Belgium serves as an excellent destination for clinical studies, particularly in early stage studies partly due to the rapid approval processes. However, the new EU proposal on clinical studies is set to level the playing field and harmonize its procedures across the EU, posing a direct threat to the industry’s competitive advantage. What is your position on the matter and how do you think Belgium can preserve its leadership in clinical studies?
I think that what’s important for us as European citizens, and potential patients, is to ensure that we have access to the best medicines available and am therefore a proponent of EU wide integration and harmonization measures. I believe that a big change was already achieved in 2009 with the launching of the Voluntary Harmonized Procedure (VHP) within the network of agencies (HMA). Although it was a voluntary measure, as the name suggests, it shares many similarities with the EU’s proposed regulation on clinical trials. This indicates that to some degree, such developments were to be expected and that industry had consequently begun taking action some time ago. Though, I believe that clinical trials will remain to be a central activity for us in Belgium given the years of experience and knowhow that the industry has accumulated as well as the infrastructure including research centers and hospitals of academic centers.
On the other hand, I believe that a bigger challenge will probably be the enhancement of the centralization of ethics committees. This represents another area where we can realize and achieve greater procedural and administrative efficiencies. The idea is not to have a centralized body on a European level, because that’s practically impossible. The idea is more to have for each country one body that is able to provide unified recommendations or opinions on clinical trials. Specifically, the challenge here is how to make this model workable. If we are able to achieve this in the Belgian context, it will certainly contribute towards our ability to maintain the country’s leadership position in early phase development.
Taking a few steps back in order to gain a global view of the situation, how would you rate the effectiveness and sustainability of the current healthcare system in Belgium and what contributions can be made by stakeholders towards its improvement?
In order to support the sustainability of the system, we are essentially active in providing good and timely services to the industry. Similarly, in order to make the local environment more attractive to the industry, we also try to simplify as much as possible all the procedures and processes for our stakeholders. Although this might seem trivial, our stakeholders certainly appreciate such reforms and this represents only one of the range of measures that the authorities are taking to improve the overall situation. It’s simply a question of better organization practically without extra cost.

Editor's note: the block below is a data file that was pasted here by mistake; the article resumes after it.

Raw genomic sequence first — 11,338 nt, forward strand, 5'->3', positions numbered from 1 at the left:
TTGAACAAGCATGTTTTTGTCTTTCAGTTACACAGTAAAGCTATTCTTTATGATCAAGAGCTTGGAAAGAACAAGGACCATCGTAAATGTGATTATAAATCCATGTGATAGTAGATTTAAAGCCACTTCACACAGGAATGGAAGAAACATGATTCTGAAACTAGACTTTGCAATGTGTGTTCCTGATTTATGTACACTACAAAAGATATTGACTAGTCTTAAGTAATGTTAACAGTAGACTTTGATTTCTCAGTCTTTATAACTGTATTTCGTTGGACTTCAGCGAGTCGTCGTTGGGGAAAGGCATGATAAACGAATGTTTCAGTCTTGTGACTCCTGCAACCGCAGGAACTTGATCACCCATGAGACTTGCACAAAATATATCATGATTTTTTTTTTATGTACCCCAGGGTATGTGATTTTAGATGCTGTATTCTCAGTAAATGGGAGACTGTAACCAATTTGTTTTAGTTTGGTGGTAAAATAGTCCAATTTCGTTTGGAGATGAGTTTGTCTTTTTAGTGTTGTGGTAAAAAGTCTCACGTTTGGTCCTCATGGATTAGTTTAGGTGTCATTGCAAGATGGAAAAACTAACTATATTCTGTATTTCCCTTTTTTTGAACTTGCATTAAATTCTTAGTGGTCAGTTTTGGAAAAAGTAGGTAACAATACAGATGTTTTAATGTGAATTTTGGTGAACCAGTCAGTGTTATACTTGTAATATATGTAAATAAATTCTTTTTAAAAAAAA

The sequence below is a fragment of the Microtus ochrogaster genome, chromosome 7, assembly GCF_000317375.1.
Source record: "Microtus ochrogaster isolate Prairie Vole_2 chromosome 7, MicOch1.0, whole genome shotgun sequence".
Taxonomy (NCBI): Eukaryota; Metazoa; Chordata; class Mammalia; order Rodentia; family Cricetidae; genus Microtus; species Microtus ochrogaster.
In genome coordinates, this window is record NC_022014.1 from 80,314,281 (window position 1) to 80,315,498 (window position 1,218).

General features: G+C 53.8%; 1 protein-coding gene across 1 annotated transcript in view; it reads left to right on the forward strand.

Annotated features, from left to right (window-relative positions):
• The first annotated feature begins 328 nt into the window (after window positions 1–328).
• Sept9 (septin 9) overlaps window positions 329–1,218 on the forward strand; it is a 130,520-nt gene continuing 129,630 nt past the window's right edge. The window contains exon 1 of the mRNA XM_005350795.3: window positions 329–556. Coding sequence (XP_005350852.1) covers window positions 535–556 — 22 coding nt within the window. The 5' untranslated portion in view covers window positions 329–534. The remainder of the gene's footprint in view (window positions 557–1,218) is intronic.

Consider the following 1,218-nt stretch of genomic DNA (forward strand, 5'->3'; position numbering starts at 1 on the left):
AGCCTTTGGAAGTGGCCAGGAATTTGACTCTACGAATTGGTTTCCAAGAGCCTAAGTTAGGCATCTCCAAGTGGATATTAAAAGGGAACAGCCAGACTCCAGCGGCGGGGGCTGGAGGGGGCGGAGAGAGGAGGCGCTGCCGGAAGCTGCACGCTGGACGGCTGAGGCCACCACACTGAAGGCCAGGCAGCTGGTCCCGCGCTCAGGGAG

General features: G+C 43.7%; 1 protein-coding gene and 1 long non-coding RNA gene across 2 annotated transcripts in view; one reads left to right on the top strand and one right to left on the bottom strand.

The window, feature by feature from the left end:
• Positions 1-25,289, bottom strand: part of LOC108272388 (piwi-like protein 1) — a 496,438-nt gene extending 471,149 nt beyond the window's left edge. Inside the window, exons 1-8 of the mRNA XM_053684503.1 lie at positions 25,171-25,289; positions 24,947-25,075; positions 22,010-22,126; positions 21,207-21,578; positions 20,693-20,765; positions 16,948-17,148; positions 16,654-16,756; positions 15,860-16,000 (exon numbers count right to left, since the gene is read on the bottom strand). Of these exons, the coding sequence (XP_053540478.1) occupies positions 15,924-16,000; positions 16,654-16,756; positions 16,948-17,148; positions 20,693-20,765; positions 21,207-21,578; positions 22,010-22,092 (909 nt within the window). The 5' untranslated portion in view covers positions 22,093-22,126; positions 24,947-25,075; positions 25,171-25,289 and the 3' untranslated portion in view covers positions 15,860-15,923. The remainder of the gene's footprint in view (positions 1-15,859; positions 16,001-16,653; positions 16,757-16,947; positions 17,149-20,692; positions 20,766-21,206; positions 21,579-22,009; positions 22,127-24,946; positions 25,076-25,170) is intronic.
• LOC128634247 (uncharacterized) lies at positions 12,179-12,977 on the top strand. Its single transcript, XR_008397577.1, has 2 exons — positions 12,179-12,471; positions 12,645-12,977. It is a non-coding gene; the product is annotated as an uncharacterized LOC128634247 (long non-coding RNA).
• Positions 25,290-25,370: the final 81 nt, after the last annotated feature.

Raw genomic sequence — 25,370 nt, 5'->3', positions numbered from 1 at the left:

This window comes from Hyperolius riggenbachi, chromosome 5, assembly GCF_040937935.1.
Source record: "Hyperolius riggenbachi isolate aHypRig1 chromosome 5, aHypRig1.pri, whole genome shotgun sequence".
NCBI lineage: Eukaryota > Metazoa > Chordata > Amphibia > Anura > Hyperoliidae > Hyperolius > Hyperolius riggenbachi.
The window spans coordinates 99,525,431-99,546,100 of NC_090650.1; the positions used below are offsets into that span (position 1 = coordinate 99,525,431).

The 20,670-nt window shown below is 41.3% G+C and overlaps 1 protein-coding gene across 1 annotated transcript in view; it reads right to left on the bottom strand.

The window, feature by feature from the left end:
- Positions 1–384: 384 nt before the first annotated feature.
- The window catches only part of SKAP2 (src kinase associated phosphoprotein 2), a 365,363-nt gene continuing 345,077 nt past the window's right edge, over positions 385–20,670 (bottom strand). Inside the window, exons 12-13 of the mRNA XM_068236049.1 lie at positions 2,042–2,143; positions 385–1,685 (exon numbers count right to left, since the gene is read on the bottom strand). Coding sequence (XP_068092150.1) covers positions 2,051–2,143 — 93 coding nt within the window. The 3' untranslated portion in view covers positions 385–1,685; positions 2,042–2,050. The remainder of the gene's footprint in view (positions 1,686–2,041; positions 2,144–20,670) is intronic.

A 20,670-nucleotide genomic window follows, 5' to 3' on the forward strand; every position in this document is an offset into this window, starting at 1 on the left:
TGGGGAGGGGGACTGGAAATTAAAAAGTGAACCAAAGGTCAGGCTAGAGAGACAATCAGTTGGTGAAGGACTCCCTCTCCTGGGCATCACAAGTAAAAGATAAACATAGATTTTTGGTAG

In addition to this, the Belgian government has made significant efforts towards creating the right environment to ensure healthcare access to its citizens. Nonetheless, there is still room for improvement since there are still certain classes of people that are unable to afford the costs of social security and therefore are not encouraged to seek proper healthcare when required. Another challenge we are facing in Belgium relates to the diversity of the competent authorities responsible for the research industry and the economy in general. For this, the government has recently attempted to create a platform that combines all of the relevant partners extending beyond stakeholders. So, the goal is to maintain Belgium’s capacity and strength in research and development of innovative medicines by creating identical incentives across the country.
What is on the agenda of the FAMHP for the coming 1-2 years? What challenges do you wish to overcome, and what reforms would you like to realise?
This is difficult because we are only one element in the European network. As I mentioned earlier, my ambition is to be an important player in the European network and to strengthen Belgium’s prominent position in the pharmaceutical and healthcare industry, particularly in terms of clinical trials and research activities.
We also recently observed an increasing number of reputable centers that research and develop the use of blood, cells and tissues for medical use. These technologies and knowhow are evolving so quickly that I am certain that we will have to incorporate the evaluation or control in a matter of just a few years. This is comparable to what is happening with medical devices and the increasing difficulty in making a clear distinction between medical devices and medicines. However, I think this will be difficult because the decision makers of the European commission do not share my enthusiasm to enable an increased level of integration between both sectors. Why should we not encourage a better organization within the European medicines agencies by way of an improved scope of activities? It seems to be a political issue and unfortunately it represents one of the ways in which we can address the issues of personalized medicines and make them a reality. Rather than being a challenge, we should face this as an excellent opportunity to further develop our reputation as a direct partner of the sector.